This is the BEST fresh green bean casserole recipe! Fresh beans, mushrooms, and caramelized onions give it that classic flavor you and your family will love, but this easy recipe is made entirely from scratch. I’ll also show you how to make this healthy side dish low carb/keto!
Thanksgiving dinner isn’t complete without a dish of green bean casserole (and Brussels sprouts and sweet potato casserole). But honestly canned soup and those tins of fried onions kind of weird me out. And don’t even get me started on the texture of canned green beans.
I knew there had to be a better way to make it. And there is!
This healthy green bean casserole recipe is made from-scratch with all fresh ingredients, from the green beans and mushrooms, to heavy cream, to caramelized onions and toasty bread crumbs that give it it’s classic crunchy, golden brown top.
Shawn’s a huge fan of the traditional recipe, but he loved my fresh take on it — he even said it tasted better than usual!
You can even use pork panko to make it low carb and keto friendly.
How do you make homemade green bean casserole from scratch?
Traditionally, green bean casserole is made with canned or frozen green beans, condensed cream of mushroom soup, and French fried onions.
For this healthy, from-scratch version, we’ll need to make a few swaps:
- Use fresh green beans instead of frozen or canned. You can use frozen if you really want, but fresh taste so much better!
- Two kinds of sauteed mushrooms, garlic, and heavy cream instead of the cream of mushroom soup. This gives your casserole base so much flavor! (You can also use homemade condensed cream of mushroom soup if you prefer.)
- Lightly caramelized onions to give the recipe that classic oniony flavor.
- Panko bread crumbs to mimic that crispy topping that normally comes from French fried onions. With all the flavor and texture that’s happening here, I promise you won’t miss those friend onions one bit.
Gluten-Free/Keto green bean casserole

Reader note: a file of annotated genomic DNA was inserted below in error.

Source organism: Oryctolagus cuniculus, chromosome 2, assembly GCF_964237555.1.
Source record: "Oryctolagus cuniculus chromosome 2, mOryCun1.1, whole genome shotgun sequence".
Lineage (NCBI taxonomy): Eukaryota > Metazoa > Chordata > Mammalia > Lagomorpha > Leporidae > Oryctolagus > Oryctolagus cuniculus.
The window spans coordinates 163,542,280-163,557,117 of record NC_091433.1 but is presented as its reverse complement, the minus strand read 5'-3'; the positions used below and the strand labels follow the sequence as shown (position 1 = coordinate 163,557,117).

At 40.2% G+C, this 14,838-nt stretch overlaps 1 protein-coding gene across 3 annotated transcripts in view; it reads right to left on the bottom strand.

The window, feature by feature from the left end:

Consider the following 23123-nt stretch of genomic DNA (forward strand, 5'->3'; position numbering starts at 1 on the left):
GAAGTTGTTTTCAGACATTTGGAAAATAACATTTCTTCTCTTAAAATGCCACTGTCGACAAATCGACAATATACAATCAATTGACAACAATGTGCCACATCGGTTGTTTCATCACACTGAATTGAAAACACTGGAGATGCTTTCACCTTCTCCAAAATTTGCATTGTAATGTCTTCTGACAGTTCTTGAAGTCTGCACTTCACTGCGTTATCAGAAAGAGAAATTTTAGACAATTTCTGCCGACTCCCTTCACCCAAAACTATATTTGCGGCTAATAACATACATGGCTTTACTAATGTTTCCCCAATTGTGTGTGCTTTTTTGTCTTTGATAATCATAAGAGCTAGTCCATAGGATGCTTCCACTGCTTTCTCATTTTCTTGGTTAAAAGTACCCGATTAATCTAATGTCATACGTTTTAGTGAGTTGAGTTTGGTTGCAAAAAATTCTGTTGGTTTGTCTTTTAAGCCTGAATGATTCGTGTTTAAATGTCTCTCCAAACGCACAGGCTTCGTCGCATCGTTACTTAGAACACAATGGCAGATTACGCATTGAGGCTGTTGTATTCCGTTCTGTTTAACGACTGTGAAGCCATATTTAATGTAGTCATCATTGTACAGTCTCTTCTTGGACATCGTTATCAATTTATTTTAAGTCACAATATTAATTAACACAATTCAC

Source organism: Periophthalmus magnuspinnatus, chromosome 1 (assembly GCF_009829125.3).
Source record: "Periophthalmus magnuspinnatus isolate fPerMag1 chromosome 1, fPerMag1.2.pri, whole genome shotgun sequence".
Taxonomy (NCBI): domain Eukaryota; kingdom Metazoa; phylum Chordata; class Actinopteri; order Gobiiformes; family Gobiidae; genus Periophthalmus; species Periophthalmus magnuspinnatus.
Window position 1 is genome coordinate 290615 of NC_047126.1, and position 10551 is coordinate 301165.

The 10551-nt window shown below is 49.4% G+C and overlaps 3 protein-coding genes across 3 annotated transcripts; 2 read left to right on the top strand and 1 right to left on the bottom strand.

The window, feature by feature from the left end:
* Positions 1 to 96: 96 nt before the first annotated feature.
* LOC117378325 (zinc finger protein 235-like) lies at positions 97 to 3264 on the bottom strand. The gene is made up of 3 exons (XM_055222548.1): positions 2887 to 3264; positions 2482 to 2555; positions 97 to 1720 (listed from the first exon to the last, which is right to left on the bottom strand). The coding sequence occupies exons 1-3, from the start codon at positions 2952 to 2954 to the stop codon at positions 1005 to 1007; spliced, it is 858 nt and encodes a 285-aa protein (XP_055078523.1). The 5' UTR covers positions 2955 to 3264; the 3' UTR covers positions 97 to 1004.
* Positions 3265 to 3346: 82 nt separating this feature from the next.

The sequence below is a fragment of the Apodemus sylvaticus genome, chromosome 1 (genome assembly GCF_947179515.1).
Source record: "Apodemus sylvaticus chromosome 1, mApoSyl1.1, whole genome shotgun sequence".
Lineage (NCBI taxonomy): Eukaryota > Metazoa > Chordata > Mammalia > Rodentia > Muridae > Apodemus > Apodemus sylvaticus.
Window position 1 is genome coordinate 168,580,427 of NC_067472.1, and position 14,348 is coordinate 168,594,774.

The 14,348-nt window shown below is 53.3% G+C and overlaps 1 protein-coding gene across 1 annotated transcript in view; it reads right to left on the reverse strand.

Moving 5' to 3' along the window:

To make this casserole low carb and gluten-free, you’ll need to make two adjustments.
First, use coconut flour instead of wheat flour in your mushroom soup mixture. You can, of course, use your favorite low carb thicker such as xanthan gum or almond flour, but I like the texture that coconut flour lends to this recipe – it’s smooth and silky without being gummy or gritty.
Second, you’ll need another option for those breadcrumbs on top. I LOVE how this recipe comes out with pork panko, which is essentially just crushed up pork rinds. It has a very subtle pork flavor that goes nicely with the green beans, and has that crunchy, crumbly texture that you’d expect atop a casserole.
If you don’t want to use pork panko, you can also use almond meal on the top of your green beans. This will change the flavor of the recipe, so it won’t feel as true to the original we all know and love, but it will still be tasty.
How do you thicken green bean casserole?
To keep your casserole from being too watery, you’ll need to make sure your mushroom mixture is thick and a little gloopy. It should coat the back of a spoon.
If you need to thicken it up, transfer ¼ cup of the liquid to a measuring cup. Whisk in a tablespoon or two of flour to form a paste. Wisk that mixture into the pot until it dissolves.
If you’re following the instructions for making this recipe low carb, whisk in a few tablespoons of pork panko instead of adding more starch.